MBEA 2016

Model-Based Evolutionary Algorithms

Organized by: Peter A.N. Bosman and John McCall

Workshop as part of the Genetic and Evolutionary Computation Conference (GECCO 2016)
on July 20-24, 2016 (Saturday - Wednesday), Denver, Colorado

Workshop date: July 20, 2016


Genetic and evolutionary algorithms (GEAs) evolve a population of candidate solutions to a given optimization problem using two basic operators: (1) selection and (2) variation. Selection introduces a pressure toward high-quality solutions, whereas variation ensures exploration of the space of all potential solutions. Two variation operators are common in genetic and evolutionary computation: (1) crossover, and (2) mutation. Crossover creates new candidate solutions by combining bits and pieces of promising solutions, whereas mutation introduces slight perturbations to promising solutions to explore their immediate neighborhood.

However, fixed, problem-independent variation operators often fail to effectively exploit important features of high-quality selected solutions, potentially leading to inefficient optimization in cases where a performance advantage can be gained by using variation operators that are informed by learnable problem features.

One way to make variation operators more powerful and flexible is to replace the traditional variation of GEAs by

  1. Modelling key features of solutions that influence their quality, and
  2. Generate a new population of candidate solutions using the model in the expectation of improved solution quality.

When the model is a probability distribution, such evolutionary algorithms are commonly called estimation-of-distribution algorithms (EDAs). This includes such algorithms as PBIL, UMDA, CGA, ECGA, EBNA, LFDA, BOA, hBOA, PBIL_C, EGNA, EMNA, DEUM, AMaLGaM, CMA-ES, ACO and natural-gradient-based optimization algorithms, including NES and xNES.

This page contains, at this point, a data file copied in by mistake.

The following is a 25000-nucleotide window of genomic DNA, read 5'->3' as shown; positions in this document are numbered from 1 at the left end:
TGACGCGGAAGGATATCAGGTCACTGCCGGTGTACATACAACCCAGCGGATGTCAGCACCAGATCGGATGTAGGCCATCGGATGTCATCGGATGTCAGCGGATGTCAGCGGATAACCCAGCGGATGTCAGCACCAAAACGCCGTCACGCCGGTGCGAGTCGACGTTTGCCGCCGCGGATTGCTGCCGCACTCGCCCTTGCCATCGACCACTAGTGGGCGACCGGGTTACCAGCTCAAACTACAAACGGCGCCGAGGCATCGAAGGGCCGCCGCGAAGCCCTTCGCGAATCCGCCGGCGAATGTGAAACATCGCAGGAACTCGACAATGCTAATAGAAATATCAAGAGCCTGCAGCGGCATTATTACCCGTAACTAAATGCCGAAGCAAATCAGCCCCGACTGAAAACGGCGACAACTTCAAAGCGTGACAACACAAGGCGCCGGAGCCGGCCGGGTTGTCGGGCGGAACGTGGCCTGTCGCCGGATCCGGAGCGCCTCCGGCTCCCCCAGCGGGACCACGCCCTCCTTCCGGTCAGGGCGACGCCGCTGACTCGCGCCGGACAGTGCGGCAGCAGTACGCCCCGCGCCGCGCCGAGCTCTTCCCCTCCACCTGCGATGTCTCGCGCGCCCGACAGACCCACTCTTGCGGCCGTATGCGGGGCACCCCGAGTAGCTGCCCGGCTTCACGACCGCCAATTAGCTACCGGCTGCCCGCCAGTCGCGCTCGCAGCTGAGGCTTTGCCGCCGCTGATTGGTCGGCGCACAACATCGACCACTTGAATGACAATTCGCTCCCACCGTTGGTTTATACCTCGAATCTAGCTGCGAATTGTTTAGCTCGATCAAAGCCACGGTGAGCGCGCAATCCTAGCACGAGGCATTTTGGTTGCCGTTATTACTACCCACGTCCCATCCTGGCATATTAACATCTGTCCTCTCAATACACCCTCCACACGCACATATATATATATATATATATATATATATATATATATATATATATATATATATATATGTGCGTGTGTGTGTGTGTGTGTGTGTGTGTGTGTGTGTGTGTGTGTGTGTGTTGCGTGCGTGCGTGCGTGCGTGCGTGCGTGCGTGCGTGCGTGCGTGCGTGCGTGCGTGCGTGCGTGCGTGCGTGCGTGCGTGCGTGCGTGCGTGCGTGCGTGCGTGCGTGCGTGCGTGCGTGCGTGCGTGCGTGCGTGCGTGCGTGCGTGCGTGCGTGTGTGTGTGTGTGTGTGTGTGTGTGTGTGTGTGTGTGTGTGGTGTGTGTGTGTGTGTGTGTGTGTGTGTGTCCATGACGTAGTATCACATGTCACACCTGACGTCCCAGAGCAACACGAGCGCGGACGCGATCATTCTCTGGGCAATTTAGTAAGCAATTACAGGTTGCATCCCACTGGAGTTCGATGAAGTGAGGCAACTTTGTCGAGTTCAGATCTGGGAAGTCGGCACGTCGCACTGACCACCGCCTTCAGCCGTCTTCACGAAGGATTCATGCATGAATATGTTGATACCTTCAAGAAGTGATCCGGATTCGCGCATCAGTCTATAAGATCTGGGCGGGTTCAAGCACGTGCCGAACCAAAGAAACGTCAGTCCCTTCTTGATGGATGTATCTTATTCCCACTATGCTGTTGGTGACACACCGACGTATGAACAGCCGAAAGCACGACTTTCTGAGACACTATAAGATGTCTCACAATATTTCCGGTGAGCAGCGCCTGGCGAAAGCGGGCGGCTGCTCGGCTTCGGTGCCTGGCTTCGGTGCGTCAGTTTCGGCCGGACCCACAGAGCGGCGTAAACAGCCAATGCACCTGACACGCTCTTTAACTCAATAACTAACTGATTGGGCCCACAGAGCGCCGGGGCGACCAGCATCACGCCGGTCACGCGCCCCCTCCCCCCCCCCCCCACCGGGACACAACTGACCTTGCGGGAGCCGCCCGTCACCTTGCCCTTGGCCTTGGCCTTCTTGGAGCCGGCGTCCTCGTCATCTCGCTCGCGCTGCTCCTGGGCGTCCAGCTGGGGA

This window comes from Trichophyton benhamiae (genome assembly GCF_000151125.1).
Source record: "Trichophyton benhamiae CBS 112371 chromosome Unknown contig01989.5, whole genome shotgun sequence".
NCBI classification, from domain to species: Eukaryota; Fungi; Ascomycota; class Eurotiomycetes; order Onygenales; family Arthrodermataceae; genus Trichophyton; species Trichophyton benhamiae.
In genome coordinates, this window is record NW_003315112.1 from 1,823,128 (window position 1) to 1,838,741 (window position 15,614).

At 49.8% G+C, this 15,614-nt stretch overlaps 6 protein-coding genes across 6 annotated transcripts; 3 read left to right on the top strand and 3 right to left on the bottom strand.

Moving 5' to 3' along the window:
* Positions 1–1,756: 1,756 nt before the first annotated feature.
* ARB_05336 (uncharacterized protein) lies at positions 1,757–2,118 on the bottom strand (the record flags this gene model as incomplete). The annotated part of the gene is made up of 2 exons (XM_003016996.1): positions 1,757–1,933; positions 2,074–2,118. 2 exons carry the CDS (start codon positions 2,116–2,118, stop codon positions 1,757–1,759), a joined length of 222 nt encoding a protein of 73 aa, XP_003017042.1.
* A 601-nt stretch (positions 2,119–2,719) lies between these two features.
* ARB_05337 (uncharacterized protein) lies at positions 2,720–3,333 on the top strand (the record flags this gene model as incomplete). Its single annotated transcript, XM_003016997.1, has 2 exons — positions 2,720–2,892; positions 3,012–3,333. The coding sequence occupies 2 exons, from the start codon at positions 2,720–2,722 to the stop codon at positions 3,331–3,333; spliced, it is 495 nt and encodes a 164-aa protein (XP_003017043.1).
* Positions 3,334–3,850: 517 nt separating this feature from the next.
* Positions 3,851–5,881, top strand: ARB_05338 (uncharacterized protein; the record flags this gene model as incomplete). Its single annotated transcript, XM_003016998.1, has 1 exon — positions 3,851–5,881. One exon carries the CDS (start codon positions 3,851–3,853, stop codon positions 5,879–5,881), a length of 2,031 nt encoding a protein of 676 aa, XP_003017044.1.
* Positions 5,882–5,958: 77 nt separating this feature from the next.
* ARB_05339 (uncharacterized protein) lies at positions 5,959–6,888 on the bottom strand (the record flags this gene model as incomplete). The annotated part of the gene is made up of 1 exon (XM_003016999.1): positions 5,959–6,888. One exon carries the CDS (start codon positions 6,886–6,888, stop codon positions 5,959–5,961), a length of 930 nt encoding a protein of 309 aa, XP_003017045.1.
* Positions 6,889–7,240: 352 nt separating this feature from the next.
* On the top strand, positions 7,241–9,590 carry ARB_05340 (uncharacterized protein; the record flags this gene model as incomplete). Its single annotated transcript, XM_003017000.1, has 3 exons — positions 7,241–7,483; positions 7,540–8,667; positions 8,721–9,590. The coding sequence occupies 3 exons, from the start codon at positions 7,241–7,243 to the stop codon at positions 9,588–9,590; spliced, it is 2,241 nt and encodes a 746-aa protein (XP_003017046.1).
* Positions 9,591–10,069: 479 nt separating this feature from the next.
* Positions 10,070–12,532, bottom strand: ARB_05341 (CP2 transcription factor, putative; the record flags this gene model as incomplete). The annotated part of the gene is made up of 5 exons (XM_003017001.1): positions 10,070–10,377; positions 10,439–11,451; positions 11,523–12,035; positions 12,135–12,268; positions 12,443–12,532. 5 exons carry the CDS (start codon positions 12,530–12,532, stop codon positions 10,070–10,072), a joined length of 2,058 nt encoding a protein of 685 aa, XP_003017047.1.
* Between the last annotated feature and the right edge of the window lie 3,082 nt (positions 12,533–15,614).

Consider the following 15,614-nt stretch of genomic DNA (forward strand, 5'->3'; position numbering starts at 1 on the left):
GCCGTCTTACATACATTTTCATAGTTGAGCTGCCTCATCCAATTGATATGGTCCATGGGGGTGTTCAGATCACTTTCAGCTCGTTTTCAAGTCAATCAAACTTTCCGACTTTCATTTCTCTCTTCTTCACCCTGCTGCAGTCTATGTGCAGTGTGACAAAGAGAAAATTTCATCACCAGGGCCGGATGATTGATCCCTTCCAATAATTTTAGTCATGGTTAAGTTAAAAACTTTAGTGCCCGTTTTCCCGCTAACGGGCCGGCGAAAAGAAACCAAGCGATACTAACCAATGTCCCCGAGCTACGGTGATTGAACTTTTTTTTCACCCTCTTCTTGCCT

EDAs in fact belong to a broader class of model-based evolutionary algorithms (MBEA) that learn and store more general structure such as linkage, variable dependency structures and hypergraphs or that operate on ensembles of models. Examples include LTGA and DSMGA(-II) which do not construct a probabilistic model. Such algorithms have the potential to be more robust to changes in problem formulation, making them generally more attractive to solve black-box optimization problems.

Conversely, since their search trajectories are determined by explicit models, model-based algorithms are more amenable to theoretical study including approaches such as run-time analysis. Understanding gained here can lead to more principled algorithm design, informed selection of suitable representations and generalisation beyond empirical benchmark testing.

With the ending of the EDA track in the general GECCO conference, the focus on MBEA potentially becomes scattered across different tracks. The purpose of this workshop is therefore to provide a unique forum to discuss

In support of these goals, the organizers will invite well-known researchers that are active in the design and application of model-based evolutionary algorithms to give a talk in the MBEA workshop. Moreover, a panel discussion will be organized to discuss the unified future of model-based evolutionary algorithms.